Former England cricket captain Michael Vaughan has seen racism charges against him dismissed – with the Ashes winner saying allegations made against him by Azeem Rafiq almost made him ‘fall in love with cricket’.
Vaughan was accused by the England and Wales Cricket Broad of making a racist remark to Yorkshire teammates of Asian descent Azeem Rafiq, Adil Rashid, Rana Naved-ul-Hasan and Ajmal Shahzad before a match in 2009.
It was alleged that Vaughan told them, “There are too many of you, we need to talk about that.”
However, the Cricket Disciplinary Commission dismissed charges against 2005 Ashes winner Vaughan in a verdict announced Friday morning.
In a statement posted to his Instagram account shortly before the official verdict was released, Vaughan wrote: ‘Sometimes this process has brought me to the point of not loving cricket anymore.
Michael Vaughan has seen racism charges dropped against him, revealing the news in an Instagram statement just before the official findings were published
Azeem Rafiq was one of those Yorkshire players of Asian descent who were reportedly the subject of Vaughan’s comments in 2009
“I won’t go into the toll it has taken on me and my family here, but I have no doubt it has also been incredibly stressful for everyone else involved.
“I hope that an inclusive healing process can now begin for them and for cricket.
“Now that the ECB’s charges against me have been dismissed, I would like to thank the panel for their careful attention in very difficult circumstances and thank everyone who has supported me during an incredibly difficult time in my life.”
Vaughan has always categorically denied using racist language.
The CDC said in its ruling, “The panel is not satisfied with the likelihood that these words were spoken by MV [Vaughan] at that time and in the specified specific circumstances.’
It added that there were “significant inconsistencies” in the evidence provided by primary witnesses Rafiq and Rashid.
It added that its findings “do not in any way undermine Rafiq’s wider claims” about racism at Yorkshire CCC.
Vaughan’s statement continued, “It has been both difficult and disturbing to hear about the painful experiences Azeem has described over the past three years.
“The outcome of this CDC proceeding should not detract from the core message that there should be no place for racism in the game of cricket, or in society at large.
Vaughan revealed the outcome of the Cricket Disciplinary Commission ruling in a lengthy statement released on his Instagram account Friday morning
‘As with others who have spoken of their time in Yorkshire, I can only speak of my own experience and my own time there. The dismissal of the specific charge that concerns me does not detract from Azeem’s own lived experiences.
‘The public hearing that Azeem and I met a year and a half ago, well before the GGD procedure started.
“I then told him I was sorry for his unacceptable, negative experience at the club I love and in the sport I love. We had what I thought was a very positive and constructive conversation.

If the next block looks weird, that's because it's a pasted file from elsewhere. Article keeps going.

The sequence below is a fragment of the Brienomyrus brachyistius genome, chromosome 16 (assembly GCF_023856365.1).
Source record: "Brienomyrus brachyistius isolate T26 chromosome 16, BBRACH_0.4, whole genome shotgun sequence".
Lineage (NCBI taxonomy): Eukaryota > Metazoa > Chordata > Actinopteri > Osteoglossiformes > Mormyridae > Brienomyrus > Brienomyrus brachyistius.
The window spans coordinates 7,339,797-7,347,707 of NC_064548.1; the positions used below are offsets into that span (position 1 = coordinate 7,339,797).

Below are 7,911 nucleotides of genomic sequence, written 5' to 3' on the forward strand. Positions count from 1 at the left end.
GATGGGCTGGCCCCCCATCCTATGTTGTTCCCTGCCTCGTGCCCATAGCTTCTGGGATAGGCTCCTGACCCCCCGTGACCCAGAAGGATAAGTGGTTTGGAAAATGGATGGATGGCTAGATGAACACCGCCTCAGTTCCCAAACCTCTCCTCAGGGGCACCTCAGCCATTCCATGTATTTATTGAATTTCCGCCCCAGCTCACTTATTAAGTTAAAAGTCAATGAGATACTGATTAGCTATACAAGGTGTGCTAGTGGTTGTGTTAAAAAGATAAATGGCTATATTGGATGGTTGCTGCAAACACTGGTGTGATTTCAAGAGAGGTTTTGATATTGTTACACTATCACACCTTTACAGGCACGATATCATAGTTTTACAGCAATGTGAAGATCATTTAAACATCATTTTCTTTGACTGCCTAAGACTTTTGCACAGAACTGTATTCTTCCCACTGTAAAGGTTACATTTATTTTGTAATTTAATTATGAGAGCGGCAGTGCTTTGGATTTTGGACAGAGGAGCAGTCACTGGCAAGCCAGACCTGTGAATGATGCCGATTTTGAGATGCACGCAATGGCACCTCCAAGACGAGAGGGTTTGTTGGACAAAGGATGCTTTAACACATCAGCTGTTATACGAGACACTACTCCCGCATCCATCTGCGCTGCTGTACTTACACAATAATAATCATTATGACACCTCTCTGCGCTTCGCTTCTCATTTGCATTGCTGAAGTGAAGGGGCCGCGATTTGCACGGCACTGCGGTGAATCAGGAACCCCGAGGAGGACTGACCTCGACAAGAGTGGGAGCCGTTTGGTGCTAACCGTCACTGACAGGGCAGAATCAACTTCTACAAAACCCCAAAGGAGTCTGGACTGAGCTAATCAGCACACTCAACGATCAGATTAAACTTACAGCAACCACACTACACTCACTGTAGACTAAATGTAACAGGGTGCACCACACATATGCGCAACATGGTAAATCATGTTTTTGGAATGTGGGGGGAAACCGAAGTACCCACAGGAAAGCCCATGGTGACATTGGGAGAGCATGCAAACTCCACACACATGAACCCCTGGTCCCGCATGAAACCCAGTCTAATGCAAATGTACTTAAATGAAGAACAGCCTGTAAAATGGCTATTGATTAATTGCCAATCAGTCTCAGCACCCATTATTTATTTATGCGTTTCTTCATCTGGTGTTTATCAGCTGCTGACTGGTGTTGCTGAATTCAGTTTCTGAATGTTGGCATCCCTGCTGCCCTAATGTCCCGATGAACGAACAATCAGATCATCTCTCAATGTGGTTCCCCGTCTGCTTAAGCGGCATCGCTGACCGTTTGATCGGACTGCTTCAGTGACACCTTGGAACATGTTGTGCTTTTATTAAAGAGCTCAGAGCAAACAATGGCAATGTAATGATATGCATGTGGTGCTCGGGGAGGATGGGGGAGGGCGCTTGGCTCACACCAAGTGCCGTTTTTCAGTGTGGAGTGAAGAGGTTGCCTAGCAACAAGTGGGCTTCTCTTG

“We shake hands with a shared intention to work together to create positive change in cricket.
“As far as I’m concerned, nothing has changed in that regard. There is still work to be done and I remain committed to making positive change in any way I can. Cricket has been my life. Especially on a matter like this, the CDC procedure was an inappropriate, inadequate backward step.
“One of the many reasons I hold that view is that CDC procedures are adversarial. They invite claim and counterclaim. They invite those involved to accuse each other of untruths or lying.
Vaughan allegedly made the racist comments ahead of Yorkshire’s Twenty20 Cup match against Nottinghamshire at Trent Bridge in June 2009
The inevitable consequence of the ECB’s decision was three former teammates, one of whom is a current England international, going head to head in what later became a public forum for the whole world to watch.
Despite the ECB’s criticism for not accusing others of lying. I continue to believe that nothing good can come of this approach. There are no winners in this process and there are better ways – there must be better ways – for cricket to move forward positively and effectively.
“I’ve never wanted to do anything that goes against sincere efforts to clean up the game of cricket. I really hope people can understand why, on a personal level, I couldn’t just accept or apologize, which I know I didn’t do.’
Five others were also charged, including former England players Matthew Hoggard and Tim Bresnan, plus former Yorkshire coaches Andrew Gale and Richard Pyrah, and ex-Scotland international John Blain.
But Vaughan, 48, was the only one who appeared to defend himself against the charges and attended a hearing in early March.
Vaughan was withdrawn from BBC coverage of England’s Ashes series in Australia after Rafiq made the accusation in November 2021. He also left his own BBC radio show.
The BBC said it “would not be appropriate for Vaughan to play a part in our Ashes team or wider coverage of the sport at this time.”